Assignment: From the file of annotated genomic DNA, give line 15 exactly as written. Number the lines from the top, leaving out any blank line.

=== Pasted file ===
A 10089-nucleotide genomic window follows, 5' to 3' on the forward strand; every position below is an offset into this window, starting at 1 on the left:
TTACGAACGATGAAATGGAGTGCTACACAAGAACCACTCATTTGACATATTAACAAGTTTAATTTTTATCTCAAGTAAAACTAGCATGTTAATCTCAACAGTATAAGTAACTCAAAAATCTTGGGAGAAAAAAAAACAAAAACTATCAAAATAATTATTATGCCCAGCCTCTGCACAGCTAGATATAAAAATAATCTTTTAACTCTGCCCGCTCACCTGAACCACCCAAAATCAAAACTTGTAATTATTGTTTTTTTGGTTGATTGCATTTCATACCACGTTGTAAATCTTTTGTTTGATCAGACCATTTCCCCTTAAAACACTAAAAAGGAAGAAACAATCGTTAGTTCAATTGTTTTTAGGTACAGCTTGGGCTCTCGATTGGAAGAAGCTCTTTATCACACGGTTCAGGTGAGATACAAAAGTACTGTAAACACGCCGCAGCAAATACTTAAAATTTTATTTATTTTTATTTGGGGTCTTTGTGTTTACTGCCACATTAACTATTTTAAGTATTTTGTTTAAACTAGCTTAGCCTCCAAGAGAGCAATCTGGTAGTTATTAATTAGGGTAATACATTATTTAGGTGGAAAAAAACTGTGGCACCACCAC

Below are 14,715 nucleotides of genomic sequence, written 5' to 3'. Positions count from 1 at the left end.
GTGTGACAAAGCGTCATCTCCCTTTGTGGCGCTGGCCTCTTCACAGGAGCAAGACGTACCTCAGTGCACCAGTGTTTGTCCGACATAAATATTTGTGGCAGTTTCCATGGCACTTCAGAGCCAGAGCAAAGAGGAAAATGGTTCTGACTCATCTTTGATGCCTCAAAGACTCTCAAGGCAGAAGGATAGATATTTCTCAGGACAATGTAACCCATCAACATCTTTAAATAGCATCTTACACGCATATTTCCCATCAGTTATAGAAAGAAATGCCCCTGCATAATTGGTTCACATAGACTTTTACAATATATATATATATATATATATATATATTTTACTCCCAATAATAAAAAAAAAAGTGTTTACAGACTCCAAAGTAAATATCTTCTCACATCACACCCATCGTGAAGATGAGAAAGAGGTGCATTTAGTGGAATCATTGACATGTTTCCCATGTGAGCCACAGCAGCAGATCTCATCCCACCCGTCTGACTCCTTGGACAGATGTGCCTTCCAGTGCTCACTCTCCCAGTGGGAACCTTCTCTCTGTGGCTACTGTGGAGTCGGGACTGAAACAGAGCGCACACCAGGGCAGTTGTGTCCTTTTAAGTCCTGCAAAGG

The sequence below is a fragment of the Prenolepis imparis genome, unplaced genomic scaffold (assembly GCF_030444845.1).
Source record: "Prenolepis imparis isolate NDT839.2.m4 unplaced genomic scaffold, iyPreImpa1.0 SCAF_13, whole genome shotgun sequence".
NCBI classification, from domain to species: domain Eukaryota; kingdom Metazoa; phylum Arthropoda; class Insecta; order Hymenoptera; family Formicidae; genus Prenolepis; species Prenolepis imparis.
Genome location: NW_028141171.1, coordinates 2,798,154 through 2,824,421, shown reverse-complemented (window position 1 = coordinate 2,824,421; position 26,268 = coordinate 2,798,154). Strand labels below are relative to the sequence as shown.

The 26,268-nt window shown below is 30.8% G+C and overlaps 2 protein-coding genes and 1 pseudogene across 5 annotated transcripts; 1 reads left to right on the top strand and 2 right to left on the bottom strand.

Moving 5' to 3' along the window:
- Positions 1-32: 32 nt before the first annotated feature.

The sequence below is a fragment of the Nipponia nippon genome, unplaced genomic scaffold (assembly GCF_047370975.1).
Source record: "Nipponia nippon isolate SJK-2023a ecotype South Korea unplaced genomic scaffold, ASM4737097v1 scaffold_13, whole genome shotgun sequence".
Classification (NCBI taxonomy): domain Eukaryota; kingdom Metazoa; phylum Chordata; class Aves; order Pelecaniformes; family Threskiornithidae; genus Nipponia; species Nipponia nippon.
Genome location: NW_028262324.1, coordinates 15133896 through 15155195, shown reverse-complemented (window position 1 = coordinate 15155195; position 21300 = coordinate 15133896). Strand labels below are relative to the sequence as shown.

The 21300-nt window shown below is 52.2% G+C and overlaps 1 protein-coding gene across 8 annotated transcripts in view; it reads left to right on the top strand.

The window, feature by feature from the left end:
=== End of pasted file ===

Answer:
Genome location: NW_028262324.1, coordinates 15133896 through 15155195, shown reverse-complemented (window position 1 = coordinate 15155195; position 21300 = coordinate 15133896). Strand labels below are relative to the sequence as shown.